Arizona COVID-19 one-week snapshot, Dec. 1
Cases: 183,647 | Deaths: 4,002 | Diagnostic tests: 994,625
On Thursday, Aug. 6, Arizona reported 1,444 cases and 70 deaths. Less than two weeks remain until the official start date for schools around the state, and the director of the state health agency said no counties are currently fully meeting benchmarks to return to in-person learning.
Benchmarks released for school return
Arizona on Thursday outlined its promised benchmarks intended to help guide schools' decisions in returning to classrooms during the pandemic, focusing on county-level COVID-19 targets.
In a briefing, State Superintendent of Public Schools Kathy Hoffman and Health Department Director Cara Christ said counties should meet three benchmarks before schools resume all in-person instruction:
1) A two-week decline in weekly average cases or two weeks below 100 cases per 100,000 people
2) Two weeks with diagnostic test percent positivity below 7%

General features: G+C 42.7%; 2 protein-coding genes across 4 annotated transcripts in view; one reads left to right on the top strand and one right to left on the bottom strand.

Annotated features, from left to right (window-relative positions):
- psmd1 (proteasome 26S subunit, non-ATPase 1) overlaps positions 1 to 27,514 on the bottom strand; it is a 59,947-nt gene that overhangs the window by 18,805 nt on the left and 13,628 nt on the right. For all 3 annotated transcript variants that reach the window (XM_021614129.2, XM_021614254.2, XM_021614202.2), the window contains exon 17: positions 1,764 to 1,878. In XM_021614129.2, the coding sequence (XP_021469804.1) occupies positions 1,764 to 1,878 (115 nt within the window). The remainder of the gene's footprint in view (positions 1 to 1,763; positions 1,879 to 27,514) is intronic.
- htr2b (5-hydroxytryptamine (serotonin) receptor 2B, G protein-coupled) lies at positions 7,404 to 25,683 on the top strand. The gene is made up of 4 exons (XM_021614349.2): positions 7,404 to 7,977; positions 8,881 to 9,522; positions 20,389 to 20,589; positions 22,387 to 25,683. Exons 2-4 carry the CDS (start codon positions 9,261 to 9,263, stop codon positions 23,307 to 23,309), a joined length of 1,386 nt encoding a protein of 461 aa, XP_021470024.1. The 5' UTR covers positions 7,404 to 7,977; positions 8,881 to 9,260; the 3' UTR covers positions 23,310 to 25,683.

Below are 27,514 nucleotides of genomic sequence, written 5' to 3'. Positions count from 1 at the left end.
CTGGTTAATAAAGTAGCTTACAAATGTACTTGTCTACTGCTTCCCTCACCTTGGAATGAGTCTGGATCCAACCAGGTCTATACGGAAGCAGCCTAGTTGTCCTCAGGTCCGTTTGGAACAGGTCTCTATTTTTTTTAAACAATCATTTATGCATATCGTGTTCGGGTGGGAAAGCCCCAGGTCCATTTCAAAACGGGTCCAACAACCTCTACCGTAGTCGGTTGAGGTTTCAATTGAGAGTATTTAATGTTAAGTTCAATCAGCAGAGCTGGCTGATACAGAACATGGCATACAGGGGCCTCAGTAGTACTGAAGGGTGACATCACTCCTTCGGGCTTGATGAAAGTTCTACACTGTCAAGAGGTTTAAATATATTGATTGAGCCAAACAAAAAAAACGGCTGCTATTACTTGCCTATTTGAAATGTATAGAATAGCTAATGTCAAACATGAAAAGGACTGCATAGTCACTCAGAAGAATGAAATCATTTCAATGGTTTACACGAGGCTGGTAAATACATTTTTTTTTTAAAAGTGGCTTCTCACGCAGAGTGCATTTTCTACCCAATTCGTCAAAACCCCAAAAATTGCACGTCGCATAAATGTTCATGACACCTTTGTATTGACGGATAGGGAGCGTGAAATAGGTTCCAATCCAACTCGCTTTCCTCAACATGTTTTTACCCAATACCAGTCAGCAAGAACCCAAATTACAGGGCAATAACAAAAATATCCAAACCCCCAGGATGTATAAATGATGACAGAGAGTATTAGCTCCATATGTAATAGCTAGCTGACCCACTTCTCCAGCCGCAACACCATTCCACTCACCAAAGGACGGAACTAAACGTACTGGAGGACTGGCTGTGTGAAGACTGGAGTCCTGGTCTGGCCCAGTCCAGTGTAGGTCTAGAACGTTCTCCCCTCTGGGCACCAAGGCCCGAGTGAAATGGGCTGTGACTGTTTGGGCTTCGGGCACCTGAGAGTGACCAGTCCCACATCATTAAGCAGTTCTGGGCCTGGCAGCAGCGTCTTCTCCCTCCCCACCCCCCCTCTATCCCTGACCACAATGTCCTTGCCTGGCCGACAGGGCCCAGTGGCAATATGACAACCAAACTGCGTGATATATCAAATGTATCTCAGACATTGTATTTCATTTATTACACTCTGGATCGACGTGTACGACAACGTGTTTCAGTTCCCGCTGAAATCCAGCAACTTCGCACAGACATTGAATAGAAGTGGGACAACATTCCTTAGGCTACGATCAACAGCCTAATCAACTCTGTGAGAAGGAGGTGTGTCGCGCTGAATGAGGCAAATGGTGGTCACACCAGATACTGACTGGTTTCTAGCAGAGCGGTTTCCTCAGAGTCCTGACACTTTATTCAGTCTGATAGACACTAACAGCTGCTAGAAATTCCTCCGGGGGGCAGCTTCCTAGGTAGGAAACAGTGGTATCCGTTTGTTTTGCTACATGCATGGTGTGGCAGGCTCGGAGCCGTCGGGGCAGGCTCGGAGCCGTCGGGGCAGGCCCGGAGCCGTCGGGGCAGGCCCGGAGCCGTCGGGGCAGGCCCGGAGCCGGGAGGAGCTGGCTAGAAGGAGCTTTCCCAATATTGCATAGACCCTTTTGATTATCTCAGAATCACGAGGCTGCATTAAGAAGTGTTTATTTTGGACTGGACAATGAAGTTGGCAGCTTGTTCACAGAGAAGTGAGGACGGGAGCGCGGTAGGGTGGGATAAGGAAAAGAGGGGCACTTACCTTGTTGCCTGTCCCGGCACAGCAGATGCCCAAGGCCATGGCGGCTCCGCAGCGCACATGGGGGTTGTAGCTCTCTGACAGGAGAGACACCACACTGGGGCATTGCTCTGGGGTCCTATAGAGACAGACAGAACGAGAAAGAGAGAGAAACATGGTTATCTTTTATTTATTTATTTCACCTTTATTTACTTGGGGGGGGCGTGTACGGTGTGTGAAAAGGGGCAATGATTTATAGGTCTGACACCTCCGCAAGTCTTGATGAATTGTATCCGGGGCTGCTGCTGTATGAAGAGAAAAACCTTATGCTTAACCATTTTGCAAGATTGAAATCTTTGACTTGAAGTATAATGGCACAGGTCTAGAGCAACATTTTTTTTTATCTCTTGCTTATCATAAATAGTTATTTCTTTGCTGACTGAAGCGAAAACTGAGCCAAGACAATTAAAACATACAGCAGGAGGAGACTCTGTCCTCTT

3) Two weeks with less than 10% of hospital visits due to COVID-like illness Hoffman and Christ said these are not requirements, but recommendations.
Death toll from COVID-19 in Arizona tops 4,000
PHOENIX — Health officials say the number of known coronavirus-related deaths in Arizona has now surpassed 4,000.
The Arizona Department of Health Services reported Thursday another 1,444 confirmed cases of COVID-19 and 70 more deaths. This brings the total number of cases since the pandemic began to 183,647 and the death toll to 4,002.
Some of the fatalities were likely counted after health officials reviewed death certificates going back weeks. Still, the news comes a day after Maricopa County public health officials confirmed 22 bodies were moved to portable storage coolers. Officials say the action was taken after the medical examiner’s office in metro Phoenix became 86% full.